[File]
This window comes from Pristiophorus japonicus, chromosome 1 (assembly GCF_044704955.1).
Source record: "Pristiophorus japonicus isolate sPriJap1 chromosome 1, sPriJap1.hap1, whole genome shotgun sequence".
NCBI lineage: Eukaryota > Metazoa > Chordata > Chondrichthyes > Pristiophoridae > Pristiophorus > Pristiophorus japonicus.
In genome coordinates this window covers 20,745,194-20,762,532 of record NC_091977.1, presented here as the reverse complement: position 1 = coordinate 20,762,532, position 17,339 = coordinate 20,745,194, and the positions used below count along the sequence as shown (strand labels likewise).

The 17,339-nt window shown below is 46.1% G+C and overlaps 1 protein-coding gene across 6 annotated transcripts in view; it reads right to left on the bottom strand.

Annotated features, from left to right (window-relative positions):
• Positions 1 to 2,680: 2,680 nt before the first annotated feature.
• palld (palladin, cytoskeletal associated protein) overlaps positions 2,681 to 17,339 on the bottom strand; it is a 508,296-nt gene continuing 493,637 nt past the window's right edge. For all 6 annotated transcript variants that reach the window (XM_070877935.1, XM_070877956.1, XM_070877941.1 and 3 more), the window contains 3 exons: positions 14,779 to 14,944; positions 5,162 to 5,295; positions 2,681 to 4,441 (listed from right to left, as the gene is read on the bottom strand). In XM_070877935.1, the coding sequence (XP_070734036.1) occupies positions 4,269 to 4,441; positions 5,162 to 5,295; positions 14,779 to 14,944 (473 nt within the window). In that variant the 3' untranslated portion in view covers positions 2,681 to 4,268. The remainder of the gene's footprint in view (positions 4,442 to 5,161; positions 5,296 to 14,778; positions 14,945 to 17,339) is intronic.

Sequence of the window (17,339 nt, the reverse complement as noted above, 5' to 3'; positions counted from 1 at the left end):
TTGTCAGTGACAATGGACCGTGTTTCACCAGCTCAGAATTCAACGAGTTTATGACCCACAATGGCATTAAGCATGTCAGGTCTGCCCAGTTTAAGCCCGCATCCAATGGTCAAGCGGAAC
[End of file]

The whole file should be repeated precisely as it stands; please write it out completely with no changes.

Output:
This window comes from Pristiophorus japonicus, chromosome 1 (assembly GCF_044704955.1).
Source record: "Pristiophorus japonicus isolate sPriJap1 chromosome 1, sPriJap1.hap1, whole genome shotgun sequence".
NCBI lineage: Eukaryota > Metazoa > Chordata > Chondrichthyes > Pristiophoridae > Pristiophorus > Pristiophorus japonicus.
In genome coordinates this window covers 20,745,194-20,762,532 of record NC_091977.1, presented here as the reverse complement: position 1 = coordinate 20,762,532, position 17,339 = coordinate 20,745,194, and the positions used below count along the sequence as shown (strand labels likewise).

The 17,339-nt window shown below is 46.1% G+C and overlaps 1 protein-coding gene across 6 annotated transcripts in view; it reads right to left on the bottom strand.

Annotated features, from left to right (window-relative positions):
• Positions 1 to 2,680: 2,680 nt before the first annotated feature.
• palld (palladin, cytoskeletal associated protein) overlaps positions 2,681 to 17,339 on the bottom strand; it is a 508,296-nt gene continuing 493,637 nt past the window's right edge. For all 6 annotated transcript variants that reach the window (XM_070877935.1, XM_070877956.1, XM_070877941.1 and 3 more), the window contains 3 exons: positions 14,779 to 14,944; positions 5,162 to 5,295; positions 2,681 to 4,441 (listed from right to left, as the gene is read on the bottom strand). In XM_070877935.1, the coding sequence (XP_070734036.1) occupies positions 4,269 to 4,441; positions 5,162 to 5,295; positions 14,779 to 14,944 (473 nt within the window). In that variant the 3' untranslated portion in view covers positions 2,681 to 4,268. The remainder of the gene's footprint in view (positions 4,442 to 5,161; positions 5,296 to 14,778; positions 14,945 to 17,339) is intronic.

Sequence of the window (17,339 nt, the reverse complement as noted above, 5' to 3'; positions counted from 1 at the left end):
TTGTCAGTGACAATGGACCGTGTTTCACCAGCTCAGAATTCAACGAGTTTATGACCCACAATGGCATTAAGCATGTCAGGTCTGCCCAGTTTAAGCCCGCATCCAATGGTCAAGCGGAAC